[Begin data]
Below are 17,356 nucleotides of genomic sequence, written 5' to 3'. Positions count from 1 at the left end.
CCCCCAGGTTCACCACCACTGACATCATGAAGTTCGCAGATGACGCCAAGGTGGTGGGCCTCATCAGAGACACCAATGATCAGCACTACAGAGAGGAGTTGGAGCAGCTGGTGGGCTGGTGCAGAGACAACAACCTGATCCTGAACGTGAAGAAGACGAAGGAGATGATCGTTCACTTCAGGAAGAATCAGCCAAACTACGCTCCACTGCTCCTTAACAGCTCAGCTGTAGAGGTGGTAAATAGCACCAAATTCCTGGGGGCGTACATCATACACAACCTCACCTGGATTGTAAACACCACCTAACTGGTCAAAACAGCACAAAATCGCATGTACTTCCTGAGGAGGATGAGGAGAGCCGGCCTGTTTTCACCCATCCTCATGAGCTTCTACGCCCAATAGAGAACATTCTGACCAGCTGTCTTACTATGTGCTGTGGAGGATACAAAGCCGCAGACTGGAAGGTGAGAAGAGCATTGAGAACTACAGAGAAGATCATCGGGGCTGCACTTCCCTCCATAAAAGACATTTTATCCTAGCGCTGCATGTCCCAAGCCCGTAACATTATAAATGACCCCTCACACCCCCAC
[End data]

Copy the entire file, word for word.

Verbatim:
Below are 17,356 nucleotides of genomic sequence, written 5' to 3'. Positions count from 1 at the left end.
CCCCCAGGTTCACCACCACTGACATCATGAAGTTCGCAGATGACGCCAAGGTGGTGGGCCTCATCAGAGACACCAATGATCAGCACTACAGAGAGGAGTTGGAGCAGCTGGTGGGCTGGTGCAGAGACAACAACCTGATCCTGAACGTGAAGAAGACGAAGGAGATGATCGTTCACTTCAGGAAGAATCAGCCAAACTACGCTCCACTGCTCCTTAACAGCTCAGCTGTAGAGGTGGTAAATAGCACCAAATTCCTGGGGGCGTACATCATACACAACCTCACCTGGATTGTAAACACCACCTAACTGGTCAAAACAGCACAAAATCGCATGTACTTCCTGAGGAGGATGAGGAGAGCCGGCCTGTTTTCACCCATCCTCATGAGCTTCTACGCCCAATAGAGAACATTCTGACCAGCTGTCTTACTATGTGCTGTGGAGGATACAAAGCCGCAGACTGGAAGGTGAGAAGAGCATTGAGAACTACAGAGAAGATCATCGGGGCTGCACTTCCCTCCATAAAAGACATTTTATCCTAGCGCTGCATGTCCCAAGCCCGTAACATTATAAATGACCCCTCACACCCCCAC